Reformed Perspectives Magazine, Volume 5, Number 8-10, Feb. 20-March 13, 2003


by Roy W. Lowrie, Jr., Ed.D

I am principle in a Christian school. This morning, I overheard Phil DeVries, a senior high school music teacher, talking about my son. Parents do not have many opportunities like this, so I listened carefully, wishing that a tape recorder were at hand. Although I have this experience several times a year, each time my heart moves, and I am thankful.

I was touched because Phil was talk¬ing about my son—to God. He prayed that Cod would help this freshman boy to increase in wisdom and knowledge. He asked that Roy's heart would be right with God continually. In conclu¬sion, he prayed that the abilities of my son would always be used to honor God. Incidentally, Roy is not in trouble, so this prayer did not arise from such a need.

Each day before school opens, Phil and the other teachers meet to study the Word of God and to pray. They pray for those who have particular needs, and they pray regularly for each stu¬dent from kindergarten through twelfth grade. To keep from overlooking any¬one, each child's name is on an indivi¬dual prayer card. When a student grad¬uates, his card is put in the alumni pack, and the teachers continue to pray regularly for him.

In the Christian school, the teachers pray with their students during the opening exercises each day. They are free to pray during Bible class or dur¬ing any class. They pray before prac¬tices and before special events in music and in drama. Coaches pray in a simi¬lar way in the athletic training of both girls and boys. Prayer is a part of the worship during chapel. Prayer is in¬cluded when discipline is exercised.

Students pray openly and with the teachers at the times mentioned above. In addition, they pray during school re¬treats, at small group Bible studies, and at social activities.

School parents who serve on the P.T.A. pray at the outset of their plan¬ning sessions and during the public meetings. Prayer is part of their special events such as annual banquets, pic¬nics, and open house. Each month, there are scheduled prayer meetings on behalf of the school, sometimes for mothers, sometimes for fathers, fre¬quently for both.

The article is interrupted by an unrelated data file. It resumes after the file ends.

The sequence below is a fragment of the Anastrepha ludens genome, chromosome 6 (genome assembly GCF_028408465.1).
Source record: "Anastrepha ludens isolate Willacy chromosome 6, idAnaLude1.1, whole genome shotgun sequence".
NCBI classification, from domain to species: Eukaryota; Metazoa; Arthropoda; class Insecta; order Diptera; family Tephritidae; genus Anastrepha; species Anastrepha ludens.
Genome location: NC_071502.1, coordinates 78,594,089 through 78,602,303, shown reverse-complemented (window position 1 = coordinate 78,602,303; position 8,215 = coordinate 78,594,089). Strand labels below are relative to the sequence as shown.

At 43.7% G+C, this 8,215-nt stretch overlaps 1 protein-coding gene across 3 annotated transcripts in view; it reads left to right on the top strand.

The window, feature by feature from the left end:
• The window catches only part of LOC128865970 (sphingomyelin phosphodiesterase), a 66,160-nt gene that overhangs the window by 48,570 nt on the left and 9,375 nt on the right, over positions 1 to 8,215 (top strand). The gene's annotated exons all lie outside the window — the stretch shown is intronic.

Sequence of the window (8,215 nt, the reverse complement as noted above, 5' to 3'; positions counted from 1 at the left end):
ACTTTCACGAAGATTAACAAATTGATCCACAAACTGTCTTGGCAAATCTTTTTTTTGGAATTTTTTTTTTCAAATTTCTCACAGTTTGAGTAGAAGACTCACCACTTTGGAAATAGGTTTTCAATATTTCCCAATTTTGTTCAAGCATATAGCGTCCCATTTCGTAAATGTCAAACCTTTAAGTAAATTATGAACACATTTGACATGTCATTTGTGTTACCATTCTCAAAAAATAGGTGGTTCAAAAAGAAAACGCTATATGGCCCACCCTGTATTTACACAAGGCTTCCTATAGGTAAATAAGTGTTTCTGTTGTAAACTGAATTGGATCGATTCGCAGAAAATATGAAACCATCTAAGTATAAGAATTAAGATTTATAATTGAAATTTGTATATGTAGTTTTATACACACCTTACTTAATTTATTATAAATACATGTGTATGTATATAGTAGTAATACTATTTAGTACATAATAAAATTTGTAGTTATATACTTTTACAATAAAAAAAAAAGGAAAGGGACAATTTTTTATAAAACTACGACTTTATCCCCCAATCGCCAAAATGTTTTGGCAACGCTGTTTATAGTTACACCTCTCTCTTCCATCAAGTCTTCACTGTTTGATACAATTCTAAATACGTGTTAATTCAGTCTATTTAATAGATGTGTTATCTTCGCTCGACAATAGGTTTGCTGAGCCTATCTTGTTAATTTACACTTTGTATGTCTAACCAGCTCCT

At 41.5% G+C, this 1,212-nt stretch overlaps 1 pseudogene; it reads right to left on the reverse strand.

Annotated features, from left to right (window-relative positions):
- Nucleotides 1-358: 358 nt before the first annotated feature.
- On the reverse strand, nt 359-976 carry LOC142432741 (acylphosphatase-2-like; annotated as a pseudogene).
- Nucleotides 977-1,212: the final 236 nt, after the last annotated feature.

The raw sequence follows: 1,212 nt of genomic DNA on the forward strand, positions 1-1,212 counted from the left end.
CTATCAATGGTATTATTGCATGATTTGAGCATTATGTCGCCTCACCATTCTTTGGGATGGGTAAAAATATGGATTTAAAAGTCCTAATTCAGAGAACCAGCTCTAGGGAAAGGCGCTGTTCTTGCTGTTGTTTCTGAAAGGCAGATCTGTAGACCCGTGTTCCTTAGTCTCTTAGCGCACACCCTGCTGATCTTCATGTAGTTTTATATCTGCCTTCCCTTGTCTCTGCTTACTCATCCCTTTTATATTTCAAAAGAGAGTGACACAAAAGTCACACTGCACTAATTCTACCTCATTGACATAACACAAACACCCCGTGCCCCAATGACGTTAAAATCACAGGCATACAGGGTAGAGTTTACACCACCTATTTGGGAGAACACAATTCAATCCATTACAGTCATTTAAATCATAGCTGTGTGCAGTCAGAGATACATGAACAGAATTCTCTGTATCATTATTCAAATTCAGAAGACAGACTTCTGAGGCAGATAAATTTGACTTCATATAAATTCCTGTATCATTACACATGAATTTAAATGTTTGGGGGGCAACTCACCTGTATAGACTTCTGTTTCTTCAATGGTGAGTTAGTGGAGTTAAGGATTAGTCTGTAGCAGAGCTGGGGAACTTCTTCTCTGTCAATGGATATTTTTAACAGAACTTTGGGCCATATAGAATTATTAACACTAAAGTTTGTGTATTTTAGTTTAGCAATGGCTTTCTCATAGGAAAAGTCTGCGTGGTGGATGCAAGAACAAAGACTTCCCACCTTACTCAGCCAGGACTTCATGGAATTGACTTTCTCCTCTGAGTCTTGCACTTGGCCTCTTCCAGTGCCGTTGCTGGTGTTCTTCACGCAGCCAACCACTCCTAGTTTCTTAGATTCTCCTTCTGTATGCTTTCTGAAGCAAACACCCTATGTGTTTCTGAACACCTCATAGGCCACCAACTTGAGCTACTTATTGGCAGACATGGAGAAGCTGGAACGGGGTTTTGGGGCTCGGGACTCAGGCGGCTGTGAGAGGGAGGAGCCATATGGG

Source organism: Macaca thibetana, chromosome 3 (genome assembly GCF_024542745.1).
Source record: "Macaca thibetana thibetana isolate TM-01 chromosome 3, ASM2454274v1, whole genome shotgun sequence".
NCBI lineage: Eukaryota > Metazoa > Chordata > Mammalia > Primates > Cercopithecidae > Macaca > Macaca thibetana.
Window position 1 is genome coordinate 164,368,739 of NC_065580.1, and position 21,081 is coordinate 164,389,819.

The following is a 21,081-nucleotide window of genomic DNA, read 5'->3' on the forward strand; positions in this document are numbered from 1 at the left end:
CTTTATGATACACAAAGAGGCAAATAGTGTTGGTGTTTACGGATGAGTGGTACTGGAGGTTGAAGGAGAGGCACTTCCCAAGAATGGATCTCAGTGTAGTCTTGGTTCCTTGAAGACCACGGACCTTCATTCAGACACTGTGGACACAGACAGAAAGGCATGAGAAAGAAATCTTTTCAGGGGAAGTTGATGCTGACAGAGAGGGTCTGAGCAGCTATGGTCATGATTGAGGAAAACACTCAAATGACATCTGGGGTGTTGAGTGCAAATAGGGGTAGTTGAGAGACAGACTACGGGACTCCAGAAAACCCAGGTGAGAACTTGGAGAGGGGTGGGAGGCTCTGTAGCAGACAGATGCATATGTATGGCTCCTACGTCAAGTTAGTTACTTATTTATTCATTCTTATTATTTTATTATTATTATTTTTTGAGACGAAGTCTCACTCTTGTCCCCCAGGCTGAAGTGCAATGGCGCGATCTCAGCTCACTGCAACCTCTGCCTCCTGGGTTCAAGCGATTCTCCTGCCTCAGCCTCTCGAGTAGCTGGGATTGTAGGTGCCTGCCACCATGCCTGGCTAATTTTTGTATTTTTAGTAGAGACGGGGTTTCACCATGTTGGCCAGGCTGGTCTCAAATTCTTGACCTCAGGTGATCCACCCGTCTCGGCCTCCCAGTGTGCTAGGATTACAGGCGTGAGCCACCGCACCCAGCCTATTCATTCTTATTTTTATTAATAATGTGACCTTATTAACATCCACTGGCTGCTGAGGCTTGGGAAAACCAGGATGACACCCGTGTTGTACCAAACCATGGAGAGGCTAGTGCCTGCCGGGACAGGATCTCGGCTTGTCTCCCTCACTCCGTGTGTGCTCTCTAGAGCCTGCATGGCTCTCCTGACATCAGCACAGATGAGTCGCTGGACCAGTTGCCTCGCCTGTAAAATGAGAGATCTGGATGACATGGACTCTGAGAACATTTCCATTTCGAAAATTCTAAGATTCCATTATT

Board members begin each meeting with a portion of Scripture, and a time of prayer. They ask God for the wis¬dom which is from above. As the meet¬ing proceeds, they may pause to pray for a difficult problem. Board retreats, special meetings, and meetings of the board's subcommittees always open with prayer.

The broad world of education does not believe in prayer, and does not pray in the ways previously mentioned. In addition, severe legal restrictions have been placed upon prayer in tax-supported schools, making the practice of prayer very difficult, if not illegal. This has been a stifling effect, for every legal decision has been against praying.

In contrast, Christian school educa¬tors know God, and realize that He says that the effectual fervent prayer of a righteous man avails much (James 5:16). Ex¬pressed another way, the prayers of a godly person have a powerful ef¬fect.

The relationship between the education of a child and prayer is demonstra¬ble. Parents frequently tell me of the way their children and young people have changed after being in the Chris¬tian school. This is the influence of a total educational experience in which prayer is practiced.

When talking about the school, it is not unusual for a parent to express re¬gret that he did not send his child to the school sooner. As you think of your own children, think about the testimony of these parents. Your children need an education in which prayer is pre¬sent, not absent. Thank you for your serious consideration of these matters.

Dr. Lowrie's material is used by permission. Editor's Note: The son, Roy, that is referred to in this article is now a faithful Christian headmaster, standing on the shoulders of his godly father. Third Millennium thanks the Lowrie family for the legacy of Christian education they continue to build.